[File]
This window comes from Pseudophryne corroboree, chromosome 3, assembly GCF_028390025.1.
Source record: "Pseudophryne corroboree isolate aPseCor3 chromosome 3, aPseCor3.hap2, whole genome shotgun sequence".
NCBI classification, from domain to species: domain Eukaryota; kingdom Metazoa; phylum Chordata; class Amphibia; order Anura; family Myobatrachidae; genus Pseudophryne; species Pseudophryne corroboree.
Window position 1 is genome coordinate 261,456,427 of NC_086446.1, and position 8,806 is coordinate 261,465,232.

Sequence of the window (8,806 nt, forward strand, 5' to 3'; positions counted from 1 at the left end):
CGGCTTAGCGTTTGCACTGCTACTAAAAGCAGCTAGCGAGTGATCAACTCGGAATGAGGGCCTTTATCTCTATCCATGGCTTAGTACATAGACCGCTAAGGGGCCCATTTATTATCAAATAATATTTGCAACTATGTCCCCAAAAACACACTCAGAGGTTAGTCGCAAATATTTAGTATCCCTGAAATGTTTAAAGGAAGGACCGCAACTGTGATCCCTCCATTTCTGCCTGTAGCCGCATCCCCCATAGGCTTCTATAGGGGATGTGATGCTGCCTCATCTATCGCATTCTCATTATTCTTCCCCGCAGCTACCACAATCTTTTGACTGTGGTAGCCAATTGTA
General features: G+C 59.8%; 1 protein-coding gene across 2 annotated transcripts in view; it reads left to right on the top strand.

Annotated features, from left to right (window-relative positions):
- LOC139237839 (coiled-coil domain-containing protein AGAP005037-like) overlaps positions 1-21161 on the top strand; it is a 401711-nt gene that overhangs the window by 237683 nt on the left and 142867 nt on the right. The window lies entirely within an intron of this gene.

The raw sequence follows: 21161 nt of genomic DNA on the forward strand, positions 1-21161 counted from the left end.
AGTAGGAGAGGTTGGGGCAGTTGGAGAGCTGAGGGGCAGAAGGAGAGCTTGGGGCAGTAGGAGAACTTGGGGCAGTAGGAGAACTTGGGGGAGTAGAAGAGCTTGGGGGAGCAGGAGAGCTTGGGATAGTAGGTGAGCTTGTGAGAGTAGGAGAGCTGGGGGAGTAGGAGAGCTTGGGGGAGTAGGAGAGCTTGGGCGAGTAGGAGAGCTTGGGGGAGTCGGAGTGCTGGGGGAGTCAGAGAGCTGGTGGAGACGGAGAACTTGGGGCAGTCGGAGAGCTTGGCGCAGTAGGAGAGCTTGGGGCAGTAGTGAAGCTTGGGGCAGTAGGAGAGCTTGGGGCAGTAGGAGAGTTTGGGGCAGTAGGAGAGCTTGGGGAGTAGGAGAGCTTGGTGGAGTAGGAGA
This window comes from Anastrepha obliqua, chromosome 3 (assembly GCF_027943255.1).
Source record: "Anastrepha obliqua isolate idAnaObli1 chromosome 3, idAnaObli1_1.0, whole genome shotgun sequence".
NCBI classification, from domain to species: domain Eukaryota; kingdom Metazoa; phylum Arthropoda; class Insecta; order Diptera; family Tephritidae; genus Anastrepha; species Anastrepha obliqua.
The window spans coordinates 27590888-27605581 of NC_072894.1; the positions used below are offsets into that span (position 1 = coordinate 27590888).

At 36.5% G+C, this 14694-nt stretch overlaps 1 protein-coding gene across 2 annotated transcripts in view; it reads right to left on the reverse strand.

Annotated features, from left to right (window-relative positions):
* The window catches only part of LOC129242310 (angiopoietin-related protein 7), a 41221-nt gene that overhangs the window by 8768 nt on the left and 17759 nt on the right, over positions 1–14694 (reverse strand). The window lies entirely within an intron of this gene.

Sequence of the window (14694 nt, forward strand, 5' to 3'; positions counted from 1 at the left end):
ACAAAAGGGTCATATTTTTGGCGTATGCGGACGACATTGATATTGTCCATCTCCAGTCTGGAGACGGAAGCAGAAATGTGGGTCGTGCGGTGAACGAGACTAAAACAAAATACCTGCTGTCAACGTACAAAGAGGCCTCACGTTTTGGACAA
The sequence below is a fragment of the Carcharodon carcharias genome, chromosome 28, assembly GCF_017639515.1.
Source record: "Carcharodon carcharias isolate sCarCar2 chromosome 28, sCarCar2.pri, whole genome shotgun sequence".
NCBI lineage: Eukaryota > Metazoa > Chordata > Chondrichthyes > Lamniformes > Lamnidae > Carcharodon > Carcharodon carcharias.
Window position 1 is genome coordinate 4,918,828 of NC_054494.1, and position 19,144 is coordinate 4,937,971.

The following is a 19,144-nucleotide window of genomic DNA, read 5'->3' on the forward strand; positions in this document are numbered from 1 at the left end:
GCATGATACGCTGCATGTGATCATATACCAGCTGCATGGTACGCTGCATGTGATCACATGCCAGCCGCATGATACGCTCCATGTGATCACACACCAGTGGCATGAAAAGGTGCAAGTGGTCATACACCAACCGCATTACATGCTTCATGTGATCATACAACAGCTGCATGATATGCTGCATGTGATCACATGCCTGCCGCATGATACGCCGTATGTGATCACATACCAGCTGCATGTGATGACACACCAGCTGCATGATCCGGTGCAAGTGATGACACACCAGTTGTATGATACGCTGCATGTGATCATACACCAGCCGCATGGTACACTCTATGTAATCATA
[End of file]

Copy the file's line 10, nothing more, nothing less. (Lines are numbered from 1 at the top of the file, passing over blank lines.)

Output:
The raw sequence follows: 21161 nt of genomic DNA on the forward strand, positions 1-21161 counted from the left end.